I get a lot of questions about what plugins I use for recording. So, I popped open a song I recorded, and in this post, I’ll tell you a little about every plugin I have going. Here’s the song (a cover of ‘Ready To Go’, by Republica), so you can hear the plugins in action.
Working Inside The Box
I work ‘inside the box’, as they say. I live in an apartment and don’t have a big console or room in which to record. Instead, I have a computer, a couple of mics, a few guitars, a DAW (it’s a piece of software for recording), and some other software.
Among the other software are little programs called plugins. Plug-ins can provide processing for your recordings (there are compression plugins, for instance), effects (reverb, delay, etc.), and virtual instruments (drums, bass, synthesizers, orchestras . . .).
Is It Live, Or Is It Memorex?
Before an argument erupts about using real, live players rather than plugins or programs, let me just say this. If you think musicians should only use live players on recordings, you’re on the wrong website.
This is a do-it-yourself musician website.
I live in an apartment — with neighbors — who have kids — and go to work in the morning (the neighbors go to work, not the kids). I can’t record drums here.
Plus, I don’t have a mixer with enough inputs to record drums, nor the number of microphones required. And I don’t have $400 to plop down for recording drums in a studio, every time I want to record a song. Nor do I have the dough for session players.
And we live in a world where 1,000 plays on Spotify won’t even pay for a set of guitar strings. So . . . It just ain’t gonna happen. I’ve got to do the best I can, with what I have available. I know, wah. Ok, I’ll get off my soapbox.
Here’s a list of the plugins I used in this recording, and a little bit about them.
reaper.fm/”>Reaper. It’s the cat’s meow, man. I highly recommend it. It’s cheap, but is a lot more flexible and intuitive that much more expensive programs. Reaper comes with usable EQ, compression and effect plugins, so you can get started right out of the gate (if you’ll pardon the pun).
Drums & Percussion
Addictive Drums 2, XLN Audio: This is a super-cool drum VST. It’s real drums, hit by real drummers, and you can do a lot with it.
Miscellania II: (free) (tambourine)
EVM Bassline (free — make sure you click on the link to download the VST, not any of the ads): This is a really useful plugin for electronic/synthetic bass sounds. When I want a real sounding rock bass, I use Prominy’s SR5 Rock Bass.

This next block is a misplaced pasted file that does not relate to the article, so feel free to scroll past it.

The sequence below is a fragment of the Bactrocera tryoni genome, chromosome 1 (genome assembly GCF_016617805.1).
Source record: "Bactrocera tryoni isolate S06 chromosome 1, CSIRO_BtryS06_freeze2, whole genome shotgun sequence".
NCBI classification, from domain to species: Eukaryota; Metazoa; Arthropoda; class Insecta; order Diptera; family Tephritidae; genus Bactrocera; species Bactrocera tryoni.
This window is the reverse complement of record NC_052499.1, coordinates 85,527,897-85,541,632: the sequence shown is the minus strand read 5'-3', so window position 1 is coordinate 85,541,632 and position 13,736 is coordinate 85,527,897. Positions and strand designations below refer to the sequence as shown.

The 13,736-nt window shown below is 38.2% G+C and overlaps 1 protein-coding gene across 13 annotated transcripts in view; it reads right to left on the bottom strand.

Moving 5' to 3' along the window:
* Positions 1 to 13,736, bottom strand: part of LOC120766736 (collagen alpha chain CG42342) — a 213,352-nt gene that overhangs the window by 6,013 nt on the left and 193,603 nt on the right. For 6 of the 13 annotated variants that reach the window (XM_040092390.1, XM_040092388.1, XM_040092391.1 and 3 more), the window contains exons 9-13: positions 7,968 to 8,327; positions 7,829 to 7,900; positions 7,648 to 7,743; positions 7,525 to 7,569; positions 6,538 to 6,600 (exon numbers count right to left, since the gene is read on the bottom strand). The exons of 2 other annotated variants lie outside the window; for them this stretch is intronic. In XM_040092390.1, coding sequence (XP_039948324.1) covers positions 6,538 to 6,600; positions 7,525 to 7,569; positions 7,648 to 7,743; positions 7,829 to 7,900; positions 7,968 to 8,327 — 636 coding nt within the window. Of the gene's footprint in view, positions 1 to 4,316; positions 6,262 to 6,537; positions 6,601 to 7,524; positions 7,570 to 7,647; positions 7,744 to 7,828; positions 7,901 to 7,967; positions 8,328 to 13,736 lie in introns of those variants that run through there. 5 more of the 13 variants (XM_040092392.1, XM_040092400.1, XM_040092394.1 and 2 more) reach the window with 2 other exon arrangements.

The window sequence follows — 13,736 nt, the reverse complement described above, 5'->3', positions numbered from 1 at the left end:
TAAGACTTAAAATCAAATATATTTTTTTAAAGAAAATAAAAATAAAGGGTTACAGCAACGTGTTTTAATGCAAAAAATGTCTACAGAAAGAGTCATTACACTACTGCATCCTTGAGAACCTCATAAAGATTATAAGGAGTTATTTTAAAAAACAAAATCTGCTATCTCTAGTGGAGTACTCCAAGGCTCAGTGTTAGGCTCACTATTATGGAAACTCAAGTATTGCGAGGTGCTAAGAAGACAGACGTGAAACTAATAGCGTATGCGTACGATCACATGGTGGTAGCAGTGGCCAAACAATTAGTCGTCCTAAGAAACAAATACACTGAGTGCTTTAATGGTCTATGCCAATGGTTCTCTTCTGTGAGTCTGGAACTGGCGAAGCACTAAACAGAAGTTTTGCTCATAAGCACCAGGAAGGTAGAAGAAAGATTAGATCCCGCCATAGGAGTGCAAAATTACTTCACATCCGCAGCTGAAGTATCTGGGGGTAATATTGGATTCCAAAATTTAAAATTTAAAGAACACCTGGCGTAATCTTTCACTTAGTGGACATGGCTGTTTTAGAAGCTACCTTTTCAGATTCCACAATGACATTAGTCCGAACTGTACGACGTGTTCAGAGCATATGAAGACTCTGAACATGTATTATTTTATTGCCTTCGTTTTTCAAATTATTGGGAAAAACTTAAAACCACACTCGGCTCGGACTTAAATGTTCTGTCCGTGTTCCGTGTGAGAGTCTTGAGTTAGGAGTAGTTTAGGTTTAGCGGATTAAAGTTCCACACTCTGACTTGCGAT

ReaEQ (free EQ that comes with Reaper)
Guitar Amp Modelers (sims)
I record guitar, straight into the computer, with no amp or effects. I add the amp sound later with amp simulators.
Supaphaser: I don’t usually pull out the Supaphaser, but I need some weird-ass, funky effect for the breakdown. So, I dropped this puppy on the dums and bass for that section (a la Itchycoo park), and went for it.
Azurite Multivoice Chorus by Distortique (free): I needed a chorus, and this one was elected.
Stereoizer by Hbasm (free): I used this guy to widen out the acoustic guitar sound a bit.
Reaverb (free): this reverb comes with Reaper
IZotope Nectar Elements: This is a vocal processor, which does several things. Basically, you slap it on the vocal, find a preset you like, perhaps mess around with the included EQ, and you’re done with the vocal sound.
PSPaudioware Lexicon PSP42: Modeled on the Lexicon PCM42.
EPICverb by Variety of Sound (free): It’s epic, and it’s a reverb. What else do you need to know?
Here are all the plugins I had on the master bus.
Limiter No6 vladg sound (free): A really nice limiter I often use on the master buss.
ReaxComp (comes with Reaper): A flexible multi-band compressor.
JS Exciter (comes with Reaper): Adds a little sizzle on top.
ReaEQ (comes with Reaper): Just took a tiny bit of muddiness out with this one.
Flux Stereo Tool (free): I tend to use tools like this to widen out the mix. I’ll often use it just on the chorus of the song, but in this case, I just plopped it on the whole mix.
Voxnego Marvel GEQ (free): This is a mid-side EQ which helps consolidate the low end in the middle, while adding a little width to the high end. It tightens things up down low.
Ferric TDS (free): This is a saturation/distortion plugin that warms up the mix overall, and gives it more of an analog sound.
A couple more things . . .
I often use the Magic A/B plugin when mixing. This plugin makes it easy to switch between your mix, and other mixes, to see if yours sounds up to snuff. You can use it to call up your favorite Myron Floren mix and compare it to your mix.
That’s about it.
Just so you know, each song is a little different. I might not use these same plugins in exactly this way. But, this is a decent representation of what I typically use.
(The do-it-yourself musician)
Watch Useful VST Plugins For Recording & Mixing on YouTube